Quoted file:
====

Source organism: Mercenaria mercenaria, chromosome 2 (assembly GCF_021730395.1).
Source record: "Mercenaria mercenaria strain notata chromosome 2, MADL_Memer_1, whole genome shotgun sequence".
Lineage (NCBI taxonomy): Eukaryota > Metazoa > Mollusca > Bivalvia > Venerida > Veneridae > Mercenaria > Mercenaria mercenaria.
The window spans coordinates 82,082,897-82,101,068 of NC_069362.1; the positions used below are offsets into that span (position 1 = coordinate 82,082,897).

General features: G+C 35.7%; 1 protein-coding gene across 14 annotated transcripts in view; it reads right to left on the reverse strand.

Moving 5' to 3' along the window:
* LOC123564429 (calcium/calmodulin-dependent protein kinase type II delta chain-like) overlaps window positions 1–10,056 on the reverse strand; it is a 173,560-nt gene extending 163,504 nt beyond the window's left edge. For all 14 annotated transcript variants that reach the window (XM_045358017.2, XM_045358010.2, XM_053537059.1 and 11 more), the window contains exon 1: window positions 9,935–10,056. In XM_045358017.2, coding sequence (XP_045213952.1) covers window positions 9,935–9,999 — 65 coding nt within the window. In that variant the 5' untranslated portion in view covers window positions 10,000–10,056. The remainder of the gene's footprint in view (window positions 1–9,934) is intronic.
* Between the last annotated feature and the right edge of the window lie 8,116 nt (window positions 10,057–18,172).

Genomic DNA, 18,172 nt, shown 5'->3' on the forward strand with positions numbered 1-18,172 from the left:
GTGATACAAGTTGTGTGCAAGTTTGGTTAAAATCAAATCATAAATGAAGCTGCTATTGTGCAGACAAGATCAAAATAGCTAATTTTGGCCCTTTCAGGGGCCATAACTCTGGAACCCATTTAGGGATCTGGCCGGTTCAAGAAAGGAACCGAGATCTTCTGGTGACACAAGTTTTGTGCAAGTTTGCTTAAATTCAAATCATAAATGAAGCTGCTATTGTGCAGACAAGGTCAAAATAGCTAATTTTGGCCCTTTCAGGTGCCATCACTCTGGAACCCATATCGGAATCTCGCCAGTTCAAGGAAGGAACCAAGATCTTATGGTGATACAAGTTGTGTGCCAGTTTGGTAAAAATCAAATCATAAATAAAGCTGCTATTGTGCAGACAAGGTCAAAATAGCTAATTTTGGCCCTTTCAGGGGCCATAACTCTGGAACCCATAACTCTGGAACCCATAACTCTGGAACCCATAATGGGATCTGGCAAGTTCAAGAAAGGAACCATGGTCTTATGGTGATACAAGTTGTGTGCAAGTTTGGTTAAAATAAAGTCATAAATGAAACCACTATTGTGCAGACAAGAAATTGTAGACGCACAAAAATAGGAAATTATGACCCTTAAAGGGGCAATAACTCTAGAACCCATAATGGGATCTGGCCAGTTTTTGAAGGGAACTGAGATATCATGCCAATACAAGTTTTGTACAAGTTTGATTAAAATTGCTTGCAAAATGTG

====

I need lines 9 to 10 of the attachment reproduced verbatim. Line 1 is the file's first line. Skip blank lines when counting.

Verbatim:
Genomic DNA, 18,172 nt, shown 5'->3' on the forward strand with positions numbered 1-18,172 from the left:
GTGATACAAGTTGTGTGCAAGTTTGGTTAAAATCAAATCATAAATGAAGCTGCTATTGTGCAGACAAGATCAAAATAGCTAATTTTGGCCCTTTCAGGGGCCATAACTCTGGAACCCATTTAGGGATCTGGCCGGTTCAAGAAAGGAACCGAGATCTTCTGGTGACACAAGTTTTGTGCAAGTTTGCTTAAATTCAAATCATAAATGAAGCTGCTATTGTGCAGACAAGGTCAAAATAGCTAATTTTGGCCCTTTCAGGTGCCATCACTCTGGAACCCATATCGGAATCTCGCCAGTTCAAGGAAGGAACCAAGATCTTATGGTGATACAAGTTGTGTGCCAGTTTGGTAAAAATCAAATCATAAATAAAGCTGCTATTGTGCAGACAAGGTCAAAATAGCTAATTTTGGCCCTTTCAGGGGCCATAACTCTGGAACCCATAACTCTGGAACCCATAACTCTGGAACCCATAATGGGATCTGGCAAGTTCAAGAAAGGAACCATGGTCTTATGGTGATACAAGTTGTGTGCAAGTTTGGTTAAAATAAAGTCATAAATGAAACCACTATTGTGCAGACAAGAAATTGTAGACGCACAAAAATAGGAAATTATGACCCTTAAAGGGGCAATAACTCTAGAACCCATAATGGGATCTGGCCAGTTTTTGAAGGGAACTGAGATATCATGCCAATACAAGTTTTGTACAAGTTTGATTAAAATTGCTTGCAAAATGTG